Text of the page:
Approaching 50, Bridget Robinson checked in for a 10-day fast at a clinic to overhaul her health and, it turned out, her life
It's fair to say I haven't always been at one with my gut.
As a premature baby, I'd spent years taking antibiotics. In my erratic childhood, my single mother struggled with alcohol and drug dependency. I was always hungry. As a successful executive, I'd worked on gut instinct for years but ignored my insides for just as long.
I rewarded myself with food. Almost every meeting revolved around breakfast, lunch, supper or coffee... I was a carb addict. Working long hours, exercise tends to become a promise to yourself that you don't always keep. But several years ago, I tried to turn things around, reversing my Type 2 diabetes with a combination of counselling, diet and exercise.
Then, at 47, I lost my mum, aged 65, to a downward spiral of ill health that had started with an underactive thyroid and progressed to high blood pressure, heart disease, a quadruple bypass, Type 2 and Type 1 diabetes, and finally cancer. The sledgehammer of grief came with a dawning realisation that this could also be my future. I was scared.
So I approached my 50th birthday with the mindset "How am I going to get to 65?" I wanted to be sure my health was optimised, that I knew what I was up against, and that I could take a preventive approach.I'd heard of an amazing place called Buchinger Wilhelmi in Germany, from which friends had returned, having slept well, feeling fabulous with a real glow about them.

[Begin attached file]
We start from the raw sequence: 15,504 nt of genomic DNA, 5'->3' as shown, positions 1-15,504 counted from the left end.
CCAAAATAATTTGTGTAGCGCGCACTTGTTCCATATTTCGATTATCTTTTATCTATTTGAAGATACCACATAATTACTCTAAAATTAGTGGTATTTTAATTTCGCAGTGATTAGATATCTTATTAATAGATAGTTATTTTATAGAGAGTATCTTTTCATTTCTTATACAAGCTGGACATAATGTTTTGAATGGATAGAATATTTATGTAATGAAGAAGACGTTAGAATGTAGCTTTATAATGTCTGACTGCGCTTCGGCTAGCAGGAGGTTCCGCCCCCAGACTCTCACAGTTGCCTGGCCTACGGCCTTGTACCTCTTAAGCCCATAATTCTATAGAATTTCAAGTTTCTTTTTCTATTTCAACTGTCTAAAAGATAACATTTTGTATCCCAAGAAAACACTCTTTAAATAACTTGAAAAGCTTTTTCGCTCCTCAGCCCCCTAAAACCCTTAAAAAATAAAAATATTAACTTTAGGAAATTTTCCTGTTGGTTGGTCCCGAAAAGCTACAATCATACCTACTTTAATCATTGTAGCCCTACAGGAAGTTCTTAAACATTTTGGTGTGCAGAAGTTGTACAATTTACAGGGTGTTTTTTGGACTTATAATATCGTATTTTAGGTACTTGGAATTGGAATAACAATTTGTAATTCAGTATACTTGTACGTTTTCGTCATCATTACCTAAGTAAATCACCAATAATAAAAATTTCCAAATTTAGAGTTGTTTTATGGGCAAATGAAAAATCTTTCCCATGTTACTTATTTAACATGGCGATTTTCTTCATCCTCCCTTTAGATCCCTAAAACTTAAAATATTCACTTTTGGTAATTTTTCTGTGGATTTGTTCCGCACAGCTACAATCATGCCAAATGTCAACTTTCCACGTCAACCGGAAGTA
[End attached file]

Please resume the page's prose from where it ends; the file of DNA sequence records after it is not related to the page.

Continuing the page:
I assumed it was somewhere I could never afford to go. I never considered channelling some of the money I was spending on family holidays each year into ensuring I'd be around for even more of them.
I spent weeks psyching myself up for being away on my own, for addressing my fears, for not being able to eat the food I wanted. I arrived a size 18, feeling nervous and exhausted.
I was shown around the clinic, which looked more like a five-star hotel. As someone who travels a lot for work, I immediately felt at home. My room overlooked Lake Constance and was surrounded by trees. Only birdsong broke the tranquillity of my terrace.
Calm prevailed throughout. There were no guests on phones, no staff pacing or rushing around. It felt like a safe house. I was given an iPad and a day-by-day explanation of how I would feel and the procedures involved over 10 days. I learnt about the benefits of enemas (more of which later), salts, body brushing, liver packs, Kneipp therapy (hot and cold water treatment), fasting and refuelling. Knowing what to expect made me feel comforted.
Over the first 24 hours, I had blood tests and check-ups. My cholesterol was high, showing triglycerides at 221 when they should have been less than 150. My liver gamma and glucose levels were high, my vitamin D levels low - common in overweight, menopausal women - and my blood pressure was 170/100 (high). I wasn't exactly a living time bomb, but my health certainly wasn't great. However, all could be improved.